One of my favorite B noir films is The Big Combo (1955). Like Gun Crazy, released by the same director five years earlier, The Big Combo offers a non-stop explosion of violence and corruption, leaving the viewer feeling more than a little soiled by exposure. The film’s characters are larger-than-life exaggerations of noir types, from sadistic mob boss Mr. Brown (Richard Conte at his pathological best) to drugged-out gun moll Susan (Jean Wallace with blonde hair so lank its speaks her exhaustion louder than any dialogue). Even our ostensible hero, police Lieutenant Leonard Diamond (Cornel Wilde) is having casual sex with street-wise burlesque girl Rita (a small role played compellingly by Helene Stanton). For those in pursuit of queerness, however, the best characters in the film by far are its pair of merciless hitmen, Lee Van Cleef’s Fante and Earl Holliman’s Mingo.
Lee Van Cleef and Earl Holliman in “The Big Combo”
The two are an inseparable duo, Mr. Brown’s most trusted henchmen, charged with tasks from keeping an eye on Susan to taking out the competition or anyone else that gets in their boss’s way. Fante is the sharper and more dominant of the pair, and Mingo follows his every order.
Proof that they’re not just cohorts but lovers comes when we see that they share a tiny hotel room with beds as close as film of the era would allow. (Even The Thin Man (1934)‘s Nick and Nora slept further apart years earlier, as would The Dick Van Dyke Show (1961-1966)‘s Rob and Laura on TV years later.) After a bare-chested Fante answers the phone, it’s a queer delight when he then leans over to tell the score to Mingo — who is sleeping just across the nightstand.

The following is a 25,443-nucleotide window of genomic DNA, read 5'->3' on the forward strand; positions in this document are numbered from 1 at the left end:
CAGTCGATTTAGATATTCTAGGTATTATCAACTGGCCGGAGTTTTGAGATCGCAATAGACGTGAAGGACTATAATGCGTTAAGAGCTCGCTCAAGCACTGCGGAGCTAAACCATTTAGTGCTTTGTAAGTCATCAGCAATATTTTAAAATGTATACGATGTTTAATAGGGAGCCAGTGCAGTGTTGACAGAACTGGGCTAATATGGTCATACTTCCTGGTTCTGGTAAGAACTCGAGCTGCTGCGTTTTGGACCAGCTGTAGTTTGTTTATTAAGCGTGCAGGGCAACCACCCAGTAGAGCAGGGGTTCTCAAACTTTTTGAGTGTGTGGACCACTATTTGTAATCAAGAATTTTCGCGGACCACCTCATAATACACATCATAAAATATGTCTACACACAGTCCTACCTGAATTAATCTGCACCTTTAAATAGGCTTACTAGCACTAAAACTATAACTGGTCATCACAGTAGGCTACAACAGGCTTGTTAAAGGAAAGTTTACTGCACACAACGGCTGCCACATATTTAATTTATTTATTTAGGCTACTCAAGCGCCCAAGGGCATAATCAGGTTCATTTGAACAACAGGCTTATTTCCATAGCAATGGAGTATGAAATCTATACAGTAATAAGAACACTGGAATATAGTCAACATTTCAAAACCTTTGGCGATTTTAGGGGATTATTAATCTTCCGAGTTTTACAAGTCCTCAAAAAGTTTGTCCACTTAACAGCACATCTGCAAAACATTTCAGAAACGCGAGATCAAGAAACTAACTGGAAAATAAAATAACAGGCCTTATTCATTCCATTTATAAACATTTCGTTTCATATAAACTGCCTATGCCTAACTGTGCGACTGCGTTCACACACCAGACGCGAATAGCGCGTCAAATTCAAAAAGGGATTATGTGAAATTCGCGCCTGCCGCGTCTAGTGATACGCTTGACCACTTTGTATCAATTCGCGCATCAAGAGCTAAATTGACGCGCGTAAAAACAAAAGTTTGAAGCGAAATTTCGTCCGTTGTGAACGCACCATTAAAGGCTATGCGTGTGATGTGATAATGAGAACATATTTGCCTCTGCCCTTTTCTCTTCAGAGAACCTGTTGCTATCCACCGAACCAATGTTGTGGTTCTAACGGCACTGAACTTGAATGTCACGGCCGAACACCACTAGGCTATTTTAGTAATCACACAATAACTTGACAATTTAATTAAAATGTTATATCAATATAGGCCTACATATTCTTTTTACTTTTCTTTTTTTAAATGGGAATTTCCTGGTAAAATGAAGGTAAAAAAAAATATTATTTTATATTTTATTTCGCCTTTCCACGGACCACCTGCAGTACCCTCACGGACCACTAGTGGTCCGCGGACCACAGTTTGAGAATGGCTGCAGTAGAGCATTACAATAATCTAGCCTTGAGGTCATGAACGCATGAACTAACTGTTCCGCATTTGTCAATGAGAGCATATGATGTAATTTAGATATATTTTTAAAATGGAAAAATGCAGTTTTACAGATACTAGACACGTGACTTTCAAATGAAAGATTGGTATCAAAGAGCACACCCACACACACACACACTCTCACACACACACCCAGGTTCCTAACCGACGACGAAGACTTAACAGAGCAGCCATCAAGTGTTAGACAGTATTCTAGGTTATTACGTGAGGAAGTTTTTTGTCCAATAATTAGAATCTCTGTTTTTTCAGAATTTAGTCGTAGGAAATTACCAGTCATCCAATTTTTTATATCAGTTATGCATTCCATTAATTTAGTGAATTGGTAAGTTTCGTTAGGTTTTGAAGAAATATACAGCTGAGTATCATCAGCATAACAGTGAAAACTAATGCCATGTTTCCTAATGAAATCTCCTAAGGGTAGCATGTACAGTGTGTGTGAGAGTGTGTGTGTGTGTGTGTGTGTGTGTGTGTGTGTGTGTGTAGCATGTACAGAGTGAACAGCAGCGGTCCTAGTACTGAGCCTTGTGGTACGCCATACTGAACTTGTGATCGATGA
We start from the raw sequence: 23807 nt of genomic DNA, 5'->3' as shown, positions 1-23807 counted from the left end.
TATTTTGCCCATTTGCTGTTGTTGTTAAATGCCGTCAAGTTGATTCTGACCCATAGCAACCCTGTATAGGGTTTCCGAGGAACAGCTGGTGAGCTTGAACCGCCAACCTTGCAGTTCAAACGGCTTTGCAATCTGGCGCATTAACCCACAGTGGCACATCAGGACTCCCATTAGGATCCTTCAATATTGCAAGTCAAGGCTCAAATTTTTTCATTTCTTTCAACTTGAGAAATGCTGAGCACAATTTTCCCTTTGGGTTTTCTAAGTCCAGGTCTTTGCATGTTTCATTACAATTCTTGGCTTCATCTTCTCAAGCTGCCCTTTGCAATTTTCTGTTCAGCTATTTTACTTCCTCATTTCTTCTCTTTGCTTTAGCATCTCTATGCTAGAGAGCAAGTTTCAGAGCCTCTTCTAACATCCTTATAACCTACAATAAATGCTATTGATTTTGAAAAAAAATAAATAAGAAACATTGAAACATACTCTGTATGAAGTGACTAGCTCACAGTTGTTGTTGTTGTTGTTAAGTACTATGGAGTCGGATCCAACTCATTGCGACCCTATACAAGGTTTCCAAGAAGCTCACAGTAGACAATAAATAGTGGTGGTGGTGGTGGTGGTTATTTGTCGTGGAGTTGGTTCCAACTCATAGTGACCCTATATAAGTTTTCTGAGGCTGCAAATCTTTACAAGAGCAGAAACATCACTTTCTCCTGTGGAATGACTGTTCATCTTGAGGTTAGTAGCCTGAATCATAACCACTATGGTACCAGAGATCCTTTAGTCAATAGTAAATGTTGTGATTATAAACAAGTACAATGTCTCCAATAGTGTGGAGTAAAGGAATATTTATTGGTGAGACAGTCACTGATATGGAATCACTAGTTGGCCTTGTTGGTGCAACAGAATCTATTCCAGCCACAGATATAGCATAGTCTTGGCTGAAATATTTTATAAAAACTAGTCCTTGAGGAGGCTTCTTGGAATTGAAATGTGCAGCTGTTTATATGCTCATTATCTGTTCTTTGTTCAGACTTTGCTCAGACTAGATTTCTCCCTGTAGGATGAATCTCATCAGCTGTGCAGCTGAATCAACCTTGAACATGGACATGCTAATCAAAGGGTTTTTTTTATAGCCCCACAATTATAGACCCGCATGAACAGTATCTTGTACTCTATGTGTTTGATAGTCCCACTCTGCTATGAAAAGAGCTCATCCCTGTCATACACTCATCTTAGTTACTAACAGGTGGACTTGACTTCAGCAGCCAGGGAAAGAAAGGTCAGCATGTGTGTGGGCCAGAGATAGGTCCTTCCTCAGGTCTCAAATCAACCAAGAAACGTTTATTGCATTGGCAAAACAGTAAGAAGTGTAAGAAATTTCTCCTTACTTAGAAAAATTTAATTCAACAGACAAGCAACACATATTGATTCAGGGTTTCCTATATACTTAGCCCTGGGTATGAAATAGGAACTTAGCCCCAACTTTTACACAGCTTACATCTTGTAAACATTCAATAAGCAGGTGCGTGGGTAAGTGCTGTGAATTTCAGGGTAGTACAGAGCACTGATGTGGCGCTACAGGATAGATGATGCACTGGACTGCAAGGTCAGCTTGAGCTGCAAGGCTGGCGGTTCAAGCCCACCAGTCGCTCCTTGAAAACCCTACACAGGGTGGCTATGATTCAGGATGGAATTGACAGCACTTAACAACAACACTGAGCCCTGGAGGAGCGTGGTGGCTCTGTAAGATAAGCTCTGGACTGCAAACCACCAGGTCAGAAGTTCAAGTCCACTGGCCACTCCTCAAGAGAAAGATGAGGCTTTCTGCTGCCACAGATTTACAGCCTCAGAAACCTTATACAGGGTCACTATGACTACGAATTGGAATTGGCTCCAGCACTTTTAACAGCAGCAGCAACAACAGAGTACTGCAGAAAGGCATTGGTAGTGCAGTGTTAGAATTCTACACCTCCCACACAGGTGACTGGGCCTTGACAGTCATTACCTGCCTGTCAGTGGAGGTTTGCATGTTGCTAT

Lee Van Cleef in “The Big Combo”
I’m particularly drawn to this relationship because its intimacy reaches beyond sex. When Fante is shot and killed, Mingo’s despair is palpable. Wounded and on a stretcher, he calls out pitifully to his partner, who lies dead nearby.
One could make the argument that this portrayal is intended as just one more illustration of corruption in this bleak film. Certainly, Fante and Mingo are no poster couple for gay rights. But for viewers at the time seeking any representation of queerness within homophobic Hollywood images, there’s a clearly loving relationship to celebrate, even if it is between murderous thugs.
Note: Fans of Fante and Mingo can also celebrate their long-lasting impact, for Joss Whedon paid tribute to them his film Serenity (2005), naming a team of twin fences “Fanty” (Fantastic Rample) and “Mingo” (Mingojerry Rample). Although the bond is familial, the homage is clear.